Having recently visited this place again, tried out the cafe, and bought a loaf back; my humble attempt at baking seems..humble.. If you live in London, try to get there some time. I've been baking personally and professionally for many years so I know a little about he subject. In my opinion I would say this place is consistently turning out the best bread and cakes I've ever had. They also do bread-baking courses...
Anyway, if you're still reading on after that disclaimer, I promise you this recipe is one of my best. Adding potato to a bread dough I find gives a lighter and more moist finished product, ideal for sandwiches. Other than that, it's quite a standard loaf, though the dough is a wetter one than you'll be used to working with. Also, try the Shipton Mill flours if you're in the UK, they're generally believe to be the best flours around right now. This will help your bread efforts a great deal, if, like me, you need all the help you can get.
2 cups strong unbleached white bread flour
1 cup spelt/wholemeal flour
1 medium potato
½ cup milk
¼ cup water
1 tbs butter
2 tsp yeast
1 tsp sugar
1 tsp salt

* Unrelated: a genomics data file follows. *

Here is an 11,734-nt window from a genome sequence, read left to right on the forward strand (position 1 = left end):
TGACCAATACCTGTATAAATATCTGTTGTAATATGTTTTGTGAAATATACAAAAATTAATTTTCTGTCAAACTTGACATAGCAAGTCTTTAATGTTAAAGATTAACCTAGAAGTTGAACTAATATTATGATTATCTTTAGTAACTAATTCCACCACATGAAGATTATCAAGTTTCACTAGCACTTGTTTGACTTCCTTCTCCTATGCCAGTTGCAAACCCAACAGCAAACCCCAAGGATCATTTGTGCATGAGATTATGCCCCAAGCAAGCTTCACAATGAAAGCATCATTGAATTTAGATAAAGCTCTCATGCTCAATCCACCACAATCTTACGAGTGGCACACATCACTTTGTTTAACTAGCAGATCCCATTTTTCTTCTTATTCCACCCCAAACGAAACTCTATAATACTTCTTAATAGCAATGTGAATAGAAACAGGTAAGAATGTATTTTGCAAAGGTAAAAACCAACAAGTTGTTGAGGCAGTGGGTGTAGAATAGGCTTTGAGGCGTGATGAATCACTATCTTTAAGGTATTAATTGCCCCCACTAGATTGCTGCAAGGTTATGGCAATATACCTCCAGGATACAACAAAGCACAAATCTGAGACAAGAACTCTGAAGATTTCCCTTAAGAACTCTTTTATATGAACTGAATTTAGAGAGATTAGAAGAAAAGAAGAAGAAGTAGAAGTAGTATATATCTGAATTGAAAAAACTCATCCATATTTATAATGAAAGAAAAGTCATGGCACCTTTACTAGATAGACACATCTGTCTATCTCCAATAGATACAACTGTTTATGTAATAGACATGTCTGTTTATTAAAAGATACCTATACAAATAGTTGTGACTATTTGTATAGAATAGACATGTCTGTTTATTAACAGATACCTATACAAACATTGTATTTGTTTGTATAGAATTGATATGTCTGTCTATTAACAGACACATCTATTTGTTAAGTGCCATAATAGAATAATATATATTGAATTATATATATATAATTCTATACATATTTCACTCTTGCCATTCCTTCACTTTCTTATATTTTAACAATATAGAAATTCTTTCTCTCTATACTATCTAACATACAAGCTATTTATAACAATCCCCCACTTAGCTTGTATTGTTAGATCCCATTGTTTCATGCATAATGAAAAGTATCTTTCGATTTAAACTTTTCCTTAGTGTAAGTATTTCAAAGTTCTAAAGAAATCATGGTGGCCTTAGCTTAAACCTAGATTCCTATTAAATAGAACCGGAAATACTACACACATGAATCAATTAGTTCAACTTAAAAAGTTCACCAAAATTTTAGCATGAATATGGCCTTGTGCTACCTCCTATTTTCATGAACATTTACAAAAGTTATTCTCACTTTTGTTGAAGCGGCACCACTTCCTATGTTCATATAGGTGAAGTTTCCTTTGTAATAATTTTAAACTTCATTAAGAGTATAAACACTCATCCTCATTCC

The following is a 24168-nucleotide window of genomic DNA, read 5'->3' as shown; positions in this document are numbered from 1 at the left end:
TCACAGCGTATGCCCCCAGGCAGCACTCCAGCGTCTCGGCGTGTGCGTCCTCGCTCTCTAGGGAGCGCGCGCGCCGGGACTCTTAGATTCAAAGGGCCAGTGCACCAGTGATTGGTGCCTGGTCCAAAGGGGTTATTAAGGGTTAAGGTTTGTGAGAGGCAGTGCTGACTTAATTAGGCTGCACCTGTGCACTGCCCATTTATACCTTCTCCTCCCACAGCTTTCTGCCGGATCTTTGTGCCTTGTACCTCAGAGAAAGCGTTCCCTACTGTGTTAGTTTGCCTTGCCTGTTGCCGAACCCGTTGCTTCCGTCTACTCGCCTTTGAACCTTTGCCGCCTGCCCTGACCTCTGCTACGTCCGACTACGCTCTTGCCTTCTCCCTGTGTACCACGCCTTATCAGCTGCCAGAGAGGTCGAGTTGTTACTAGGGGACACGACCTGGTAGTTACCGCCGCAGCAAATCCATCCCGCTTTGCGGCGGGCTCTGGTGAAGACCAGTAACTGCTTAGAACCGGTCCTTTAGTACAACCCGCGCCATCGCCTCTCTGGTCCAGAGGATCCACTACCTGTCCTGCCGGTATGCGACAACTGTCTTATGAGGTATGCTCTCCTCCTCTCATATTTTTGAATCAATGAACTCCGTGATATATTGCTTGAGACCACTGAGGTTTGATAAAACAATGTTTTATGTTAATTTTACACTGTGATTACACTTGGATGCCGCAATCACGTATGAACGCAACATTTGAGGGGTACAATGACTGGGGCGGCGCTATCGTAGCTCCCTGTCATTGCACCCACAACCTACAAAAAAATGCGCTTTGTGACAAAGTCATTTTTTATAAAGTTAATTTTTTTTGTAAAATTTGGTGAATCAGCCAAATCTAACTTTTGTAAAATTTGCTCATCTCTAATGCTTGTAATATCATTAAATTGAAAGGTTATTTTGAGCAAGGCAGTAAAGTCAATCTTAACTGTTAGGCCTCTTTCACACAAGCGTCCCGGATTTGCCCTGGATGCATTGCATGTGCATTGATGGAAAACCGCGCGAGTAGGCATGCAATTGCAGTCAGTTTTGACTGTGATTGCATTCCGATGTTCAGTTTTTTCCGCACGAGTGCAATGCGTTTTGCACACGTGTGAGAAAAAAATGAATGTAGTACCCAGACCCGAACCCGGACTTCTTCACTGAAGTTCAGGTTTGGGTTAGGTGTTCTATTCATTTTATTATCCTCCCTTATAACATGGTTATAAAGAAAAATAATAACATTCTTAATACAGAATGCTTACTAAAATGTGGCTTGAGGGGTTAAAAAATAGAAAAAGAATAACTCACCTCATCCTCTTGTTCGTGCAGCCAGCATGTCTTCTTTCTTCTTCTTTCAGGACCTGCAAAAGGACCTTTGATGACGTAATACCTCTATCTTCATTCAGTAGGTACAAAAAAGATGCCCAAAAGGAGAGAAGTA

oil/little butter for greasing.
- Peel the potato and chop into small pieces. Place in a small pan, covered with water and bring to the boil. Turn to a simmer and cook for 20-30 mins until fork-tender.
- In the meantime, warm the milk and water in a small pan until luke-warm. Remove from the heat and add the yeast and sugar. Stir well and set-aside until the yeast starts to froth.
- Now, in a large mixing bowl, sift the flours together with the salt.
- Place the yeast-liquid and boiled potato, along with the butter in a small food-processor or blender and blend briefly until smooth. Stir this mixture into the flour until the dough starts to come together.
- Empty the dough out onto a floured work surface with more flour to had. The dough will be quite tacky, but adding as little extra flour as possible start to kneed. Continue for 5 minutes to kneed vigurously resisting adding much flour, only as much as makes it possible to work with.
- Place in a pre-oiled mixing bowl and cover with cling film. Set aside in a warm, draft-free place for about 1 ½ hrs, or until the dough has doubled in size.
- Now grease the sandwich tin you are planning to use. Turn the dough out onto your counter with a little flour and kneed briefly then shape into a small loaf.
- Place the dough in your tin, cover with the cling film and let rise another hour, or until the dough has doubled in size again.
- In the meantime, preheat your oven to 350 degrees.
- When the dough is ready, place in the middle of the oven and bake for 40-45 minutes. The bread will be done when it sounds hollow when inverted and tapped on the bottom.
- Empty out onto a wire rack or something that allows air to circulate underneath the bread. Let cool completely before slicing.